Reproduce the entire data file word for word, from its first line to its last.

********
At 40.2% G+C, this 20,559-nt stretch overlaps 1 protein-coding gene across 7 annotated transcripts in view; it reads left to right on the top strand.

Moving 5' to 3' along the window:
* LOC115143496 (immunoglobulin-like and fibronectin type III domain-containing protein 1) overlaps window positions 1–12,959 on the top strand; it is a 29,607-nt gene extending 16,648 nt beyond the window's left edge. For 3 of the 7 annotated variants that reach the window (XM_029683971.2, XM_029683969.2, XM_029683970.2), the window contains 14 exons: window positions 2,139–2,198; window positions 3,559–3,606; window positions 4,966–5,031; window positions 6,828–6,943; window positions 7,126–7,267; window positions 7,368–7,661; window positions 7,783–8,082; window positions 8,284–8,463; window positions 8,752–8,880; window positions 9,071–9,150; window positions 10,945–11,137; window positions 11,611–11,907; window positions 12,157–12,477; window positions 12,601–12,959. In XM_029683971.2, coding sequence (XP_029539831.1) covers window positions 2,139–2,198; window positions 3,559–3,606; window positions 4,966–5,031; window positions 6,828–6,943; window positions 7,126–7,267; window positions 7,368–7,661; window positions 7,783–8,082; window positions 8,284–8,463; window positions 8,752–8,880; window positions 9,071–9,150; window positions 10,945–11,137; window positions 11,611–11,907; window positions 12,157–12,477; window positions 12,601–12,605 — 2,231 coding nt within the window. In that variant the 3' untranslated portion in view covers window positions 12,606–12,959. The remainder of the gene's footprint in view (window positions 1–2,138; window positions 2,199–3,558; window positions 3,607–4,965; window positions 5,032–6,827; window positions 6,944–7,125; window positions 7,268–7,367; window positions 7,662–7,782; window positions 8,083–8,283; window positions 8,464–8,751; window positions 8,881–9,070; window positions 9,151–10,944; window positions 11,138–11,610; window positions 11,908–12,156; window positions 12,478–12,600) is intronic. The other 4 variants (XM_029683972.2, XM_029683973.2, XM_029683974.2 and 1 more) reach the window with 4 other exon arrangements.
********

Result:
At 40.2% G+C, this 20,559-nt stretch overlaps 1 protein-coding gene across 7 annotated transcripts in view; it reads left to right on the top strand.

Moving 5' to 3' along the window:
* LOC115143496 (immunoglobulin-like and fibronectin type III domain-containing protein 1) overlaps window positions 1–12,959 on the top strand; it is a 29,607-nt gene extending 16,648 nt beyond the window's left edge. For 3 of the 7 annotated variants that reach the window (XM_029683971.2, XM_029683969.2, XM_029683970.2), the window contains 14 exons: window positions 2,139–2,198; window positions 3,559–3,606; window positions 4,966–5,031; window positions 6,828–6,943; window positions 7,126–7,267; window positions 7,368–7,661; window positions 7,783–8,082; window positions 8,284–8,463; window positions 8,752–8,880; window positions 9,071–9,150; window positions 10,945–11,137; window positions 11,611–11,907; window positions 12,157–12,477; window positions 12,601–12,959. In XM_029683971.2, coding sequence (XP_029539831.1) covers window positions 2,139–2,198; window positions 3,559–3,606; window positions 4,966–5,031; window positions 6,828–6,943; window positions 7,126–7,267; window positions 7,368–7,661; window positions 7,783–8,082; window positions 8,284–8,463; window positions 8,752–8,880; window positions 9,071–9,150; window positions 10,945–11,137; window positions 11,611–11,907; window positions 12,157–12,477; window positions 12,601–12,605 — 2,231 coding nt within the window. In that variant the 3' untranslated portion in view covers window positions 12,606–12,959. The remainder of the gene's footprint in view (window positions 1–2,138; window positions 2,199–3,558; window positions 3,607–4,965; window positions 5,032–6,827; window positions 6,944–7,125; window positions 7,268–7,367; window positions 7,662–7,782; window positions 8,083–8,283; window positions 8,464–8,751; window positions 8,881–9,070; window positions 9,151–10,944; window positions 11,138–11,610; window positions 11,908–12,156; window positions 12,478–12,600) is intronic. The other 4 variants (XM_029683972.2, XM_029683973.2, XM_029683974.2 and 1 more) reach the window with 4 other exon arrangements.